When Is the Rising Action in "Pride & Prejudice"?

Jane Austen, author of
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"Gustav Freytag's Pyramid" offers a means of breaking a story down into primary plot points. In this pyramid, the inciting incident introduces the primary drama, whereas the rising action includes any events that lead to the climax. In Jane Austen's "Pride and Prejudice," the inciting incident occurs when Lizzy meets Darcy at a dance, setting the stage for all subsequent rising action.

1 First Impressions

Though Darcy initially dismisses Lizzy as "not handsome enough to tempt" him, he soon enough learns that her charms extend beyond whatever physical shortcomings she possesses. Though Darcy is captivated by her wit, her "fine eyes" and her willingness to sacrifice her vanity to care for her ill sister Jane, Lizzy considers him too arrogant for her tastes. Instead, she bestows her attentions on Wickham, a handsome soldier who claims Darcy robbed him of his rightful inheritance.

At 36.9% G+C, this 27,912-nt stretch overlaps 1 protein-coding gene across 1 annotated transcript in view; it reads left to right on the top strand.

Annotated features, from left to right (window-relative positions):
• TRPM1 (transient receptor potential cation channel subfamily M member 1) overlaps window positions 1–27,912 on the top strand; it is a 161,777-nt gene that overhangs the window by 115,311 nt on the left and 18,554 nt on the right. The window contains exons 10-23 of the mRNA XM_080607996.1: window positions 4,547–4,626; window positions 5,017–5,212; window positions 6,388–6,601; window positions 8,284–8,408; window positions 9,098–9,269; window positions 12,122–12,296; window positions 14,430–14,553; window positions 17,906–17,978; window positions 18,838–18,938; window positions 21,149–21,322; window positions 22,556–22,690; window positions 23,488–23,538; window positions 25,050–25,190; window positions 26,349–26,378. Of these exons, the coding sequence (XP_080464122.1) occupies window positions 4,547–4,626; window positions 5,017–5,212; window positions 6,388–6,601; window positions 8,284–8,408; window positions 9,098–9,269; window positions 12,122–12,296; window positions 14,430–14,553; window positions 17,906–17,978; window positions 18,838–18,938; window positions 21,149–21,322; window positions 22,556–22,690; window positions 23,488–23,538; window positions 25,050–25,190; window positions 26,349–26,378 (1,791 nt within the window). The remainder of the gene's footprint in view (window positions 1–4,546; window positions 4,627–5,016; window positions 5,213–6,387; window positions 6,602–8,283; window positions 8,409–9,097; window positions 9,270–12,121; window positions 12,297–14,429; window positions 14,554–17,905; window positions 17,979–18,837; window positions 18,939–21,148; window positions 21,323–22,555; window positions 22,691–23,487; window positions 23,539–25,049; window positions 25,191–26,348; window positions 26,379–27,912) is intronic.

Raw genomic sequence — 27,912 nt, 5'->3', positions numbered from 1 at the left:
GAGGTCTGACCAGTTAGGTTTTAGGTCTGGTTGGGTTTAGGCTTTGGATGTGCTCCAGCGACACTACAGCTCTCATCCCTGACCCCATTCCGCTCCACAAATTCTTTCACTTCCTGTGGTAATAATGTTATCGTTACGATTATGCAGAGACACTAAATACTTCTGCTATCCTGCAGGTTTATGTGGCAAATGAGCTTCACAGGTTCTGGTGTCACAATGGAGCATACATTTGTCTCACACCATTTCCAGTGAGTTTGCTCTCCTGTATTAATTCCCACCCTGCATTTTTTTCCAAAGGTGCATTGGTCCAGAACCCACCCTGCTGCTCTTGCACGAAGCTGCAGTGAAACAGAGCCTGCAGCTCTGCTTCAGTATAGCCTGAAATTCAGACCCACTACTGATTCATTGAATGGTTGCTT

2 Prejudice Lost

Darcy departs, taking his friend Bingley, whom Lizzy thought would marry her sister Jane, with him. Lizzy next meets Darcy while visiting her friend Charlotte near Darcy's aunt's estate. Here, Darcy proposes, though Lizzy promptly rejects him on the grounds that he ruined Wickham's inheritance and destroyed Jane's plans of marriage. In response, Darcy hands her a letter explaining that he didn't believe Jane truly loved Bingley and that Wickham had attempted to elope with Darcy's sister. With this new understanding, Lizzy finds herself more amenable to his romantic interest, particularly after meeting him at his estate, Pemberley.

Since 2003, Momi Awana's writing has been featured in "The Hawaii Independent," "Tradewinds" and "Eternal Portraits." She served as a communications specialist at the Hawaii State Legislature and currently teaches writing classes at her library. Awana holds a Master of Arts in English from University of Hawaii, Mānoa.